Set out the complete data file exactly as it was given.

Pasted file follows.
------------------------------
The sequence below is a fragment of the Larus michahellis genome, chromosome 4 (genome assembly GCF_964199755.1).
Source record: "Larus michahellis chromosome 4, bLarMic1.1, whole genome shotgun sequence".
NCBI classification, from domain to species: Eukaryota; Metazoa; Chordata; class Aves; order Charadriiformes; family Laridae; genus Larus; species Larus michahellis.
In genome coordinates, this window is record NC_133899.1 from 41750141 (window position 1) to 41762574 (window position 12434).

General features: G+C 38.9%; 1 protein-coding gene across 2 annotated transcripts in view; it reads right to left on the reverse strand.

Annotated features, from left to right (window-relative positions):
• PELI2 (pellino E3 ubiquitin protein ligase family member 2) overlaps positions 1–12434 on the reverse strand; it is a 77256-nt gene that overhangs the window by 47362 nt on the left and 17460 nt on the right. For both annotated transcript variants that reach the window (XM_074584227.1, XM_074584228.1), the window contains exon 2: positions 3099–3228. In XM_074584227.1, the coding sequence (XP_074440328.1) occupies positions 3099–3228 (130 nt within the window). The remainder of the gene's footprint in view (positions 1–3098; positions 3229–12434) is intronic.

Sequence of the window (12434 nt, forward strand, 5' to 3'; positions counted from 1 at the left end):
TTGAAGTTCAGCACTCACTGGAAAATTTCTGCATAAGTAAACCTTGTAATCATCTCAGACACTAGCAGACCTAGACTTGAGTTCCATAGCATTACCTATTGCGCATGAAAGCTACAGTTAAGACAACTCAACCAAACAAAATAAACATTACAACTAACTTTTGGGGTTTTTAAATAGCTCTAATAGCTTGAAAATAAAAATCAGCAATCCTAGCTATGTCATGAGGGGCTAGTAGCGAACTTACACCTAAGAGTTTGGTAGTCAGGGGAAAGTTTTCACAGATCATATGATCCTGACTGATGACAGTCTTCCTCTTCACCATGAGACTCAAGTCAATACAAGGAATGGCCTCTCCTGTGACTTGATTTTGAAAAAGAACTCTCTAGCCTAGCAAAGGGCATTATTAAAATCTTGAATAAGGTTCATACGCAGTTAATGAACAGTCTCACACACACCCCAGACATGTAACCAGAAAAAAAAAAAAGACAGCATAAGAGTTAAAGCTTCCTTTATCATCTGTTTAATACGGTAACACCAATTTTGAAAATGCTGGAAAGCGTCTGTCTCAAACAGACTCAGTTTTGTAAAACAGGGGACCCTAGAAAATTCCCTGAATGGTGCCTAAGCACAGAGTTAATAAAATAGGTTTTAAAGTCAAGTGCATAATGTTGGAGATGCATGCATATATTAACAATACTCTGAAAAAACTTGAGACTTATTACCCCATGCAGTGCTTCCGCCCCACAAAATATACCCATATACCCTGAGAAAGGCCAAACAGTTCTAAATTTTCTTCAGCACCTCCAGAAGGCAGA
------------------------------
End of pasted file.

The sequence below is a fragment of the Larus michahellis genome, chromosome 4 (genome assembly GCF_964199755.1).
Source record: "Larus michahellis chromosome 4, bLarMic1.1, whole genome shotgun sequence".
NCBI classification, from domain to species: Eukaryota; Metazoa; Chordata; class Aves; order Charadriiformes; family Laridae; genus Larus; species Larus michahellis.
In genome coordinates, this window is record NC_133899.1 from 41750141 (window position 1) to 41762574 (window position 12434).

General features: G+C 38.9%; 1 protein-coding gene across 2 annotated transcripts in view; it reads right to left on the reverse strand.

Annotated features, from left to right (window-relative positions):
• PELI2 (pellino E3 ubiquitin protein ligase family member 2) overlaps positions 1–12434 on the reverse strand; it is a 77256-nt gene that overhangs the window by 47362 nt on the left and 17460 nt on the right. For both annotated transcript variants that reach the window (XM_074584227.1, XM_074584228.1), the window contains exon 2: positions 3099–3228. In XM_074584227.1, the coding sequence (XP_074440328.1) occupies positions 3099–3228 (130 nt within the window). The remainder of the gene's footprint in view (positions 1–3098; positions 3229–12434) is intronic.

Sequence of the window (12434 nt, forward strand, 5' to 3'; positions counted from 1 at the left end):
TTGAAGTTCAGCACTCACTGGAAAATTTCTGCATAAGTAAACCTTGTAATCATCTCAGACACTAGCAGACCTAGACTTGAGTTCCATAGCATTACCTATTGCGCATGAAAGCTACAGTTAAGACAACTCAACCAAACAAAATAAACATTACAACTAACTTTTGGGGTTTTTAAATAGCTCTAATAGCTTGAAAATAAAAATCAGCAATCCTAGCTATGTCATGAGGGGCTAGTAGCGAACTTACACCTAAGAGTTTGGTAGTCAGGGGAAAGTTTTCACAGATCATATGATCCTGACTGATGACAGTCTTCCTCTTCACCATGAGACTCAAGTCAATACAAGGAATGGCCTCTCCTGTGACTTGATTTTGAAAAAGAACTCTCTAGCCTAGCAAAGGGCATTATTAAAATCTTGAATAAGGTTCATACGCAGTTAATGAACAGTCTCACACACACCCCAGACATGTAACCAGAAAAAAAAAAAAGACAGCATAAGAGTTAAAGCTTCCTTTATCATCTGTTTAATACGGTAACACCAATTTTGAAAATGCTGGAAAGCGTCTGTCTCAAACAGACTCAGTTTTGTAAAACAGGGGACCCTAGAAAATTCCCTGAATGGTGCCTAAGCACAGAGTTAATAAAATAGGTTTTAAAGTCAAGTGCATAATGTTGGAGATGCATGCATATATTAACAATACTCTGAAAAAACTTGAGACTTATTACCCCATGCAGTGCTTCCGCCCCACAAAATATACCCATATACCCTGAGAAAGGCCAAACAGTTCTAAATTTTCTTCAGCACCTCCAGAAGGCAGA